- in some circumstances, providing ownership and operational information to the Register; and
- establishing a government assistance regime which creates powers for the government to respond to significant cyber attacks impacting critical infrastructure assets and sectors.
This article will provide an overview of the proposed changes under the Bill.
Critical Infrastructure Sectors
The 11 'critical infrastructure sectors' which the Bill covers are as follows:
- financial services and markets;
- data storage and processing;
- defence industry;
- higher education and research;
- food and grocery;
- health care and medical;
- space technology;
- transport; and
- water and sewerage.
These are the only sectors which:
- will be subject to the government assistance regime; and
- may have designated or prescribed critical infrastructure assets.
Critical Infrastructure Assets
The Bill introduces definitions for critical infrastructure assets specific to each critical sector. However, the Minister for Home Affairs (Minister) will also have the ability to prescribe or declare other additional assets from these critical sectors as being 'critical infrastructure assets'. The significance of an asset being declared as 'critical' is that it will be subject to:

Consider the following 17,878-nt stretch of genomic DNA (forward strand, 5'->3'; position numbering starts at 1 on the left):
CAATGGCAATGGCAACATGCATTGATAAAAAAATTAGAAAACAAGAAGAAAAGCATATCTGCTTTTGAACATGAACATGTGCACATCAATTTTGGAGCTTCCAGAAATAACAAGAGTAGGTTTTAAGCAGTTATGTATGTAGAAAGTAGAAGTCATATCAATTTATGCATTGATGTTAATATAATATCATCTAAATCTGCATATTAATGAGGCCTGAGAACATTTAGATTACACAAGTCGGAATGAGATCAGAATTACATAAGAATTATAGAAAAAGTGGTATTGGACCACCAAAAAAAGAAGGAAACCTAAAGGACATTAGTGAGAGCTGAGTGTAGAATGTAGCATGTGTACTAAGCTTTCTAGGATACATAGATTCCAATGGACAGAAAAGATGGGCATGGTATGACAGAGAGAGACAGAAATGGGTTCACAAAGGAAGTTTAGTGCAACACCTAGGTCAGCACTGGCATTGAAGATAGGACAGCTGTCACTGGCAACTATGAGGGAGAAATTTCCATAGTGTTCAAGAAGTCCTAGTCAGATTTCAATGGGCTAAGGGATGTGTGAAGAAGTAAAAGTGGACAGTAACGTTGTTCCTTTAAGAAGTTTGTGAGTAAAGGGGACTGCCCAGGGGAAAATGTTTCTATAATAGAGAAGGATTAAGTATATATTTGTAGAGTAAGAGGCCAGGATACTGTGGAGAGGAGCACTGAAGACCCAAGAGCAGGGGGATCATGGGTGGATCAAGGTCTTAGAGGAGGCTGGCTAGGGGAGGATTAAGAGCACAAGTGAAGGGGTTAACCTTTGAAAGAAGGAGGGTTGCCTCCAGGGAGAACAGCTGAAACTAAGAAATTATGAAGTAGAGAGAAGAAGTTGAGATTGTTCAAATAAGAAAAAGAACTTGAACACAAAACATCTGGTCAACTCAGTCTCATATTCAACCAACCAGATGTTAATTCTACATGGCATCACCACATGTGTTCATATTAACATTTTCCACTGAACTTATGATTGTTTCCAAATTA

- the government assistance regime; and
- potentially, the positive security obligation.
Systems of National Significance
Some critical infrastructure assets will also be designated as 'systems of national significance' and be subject to enhanced cyber security obligations, such as:
- the development of cyber security incident response plans;
- cybersecurity exercises to build cyber preparedness;
- vulnerability assessments to identify vulnerabilities for remediation; and
- the provision of system information.
Positive Security Obligation
Those in critical sectors who are responsible for a critical infrastructure asset (whether by sector-specific definition in the Bill or prescription/declaration) may be subject to the positive security obligation. The positive security obligation involves 3 potential aspects:
- adopting and maintaining a critical infrastructure risk management program, requiring responsible entities to manage and mitigate risks by applying an all-hazards approach;
- mandatory reporting of serious cyber security incidents to the Australian Signals Directorate; and
- in some circumstances, providing ownership and operational information to the Register of Critical Assets.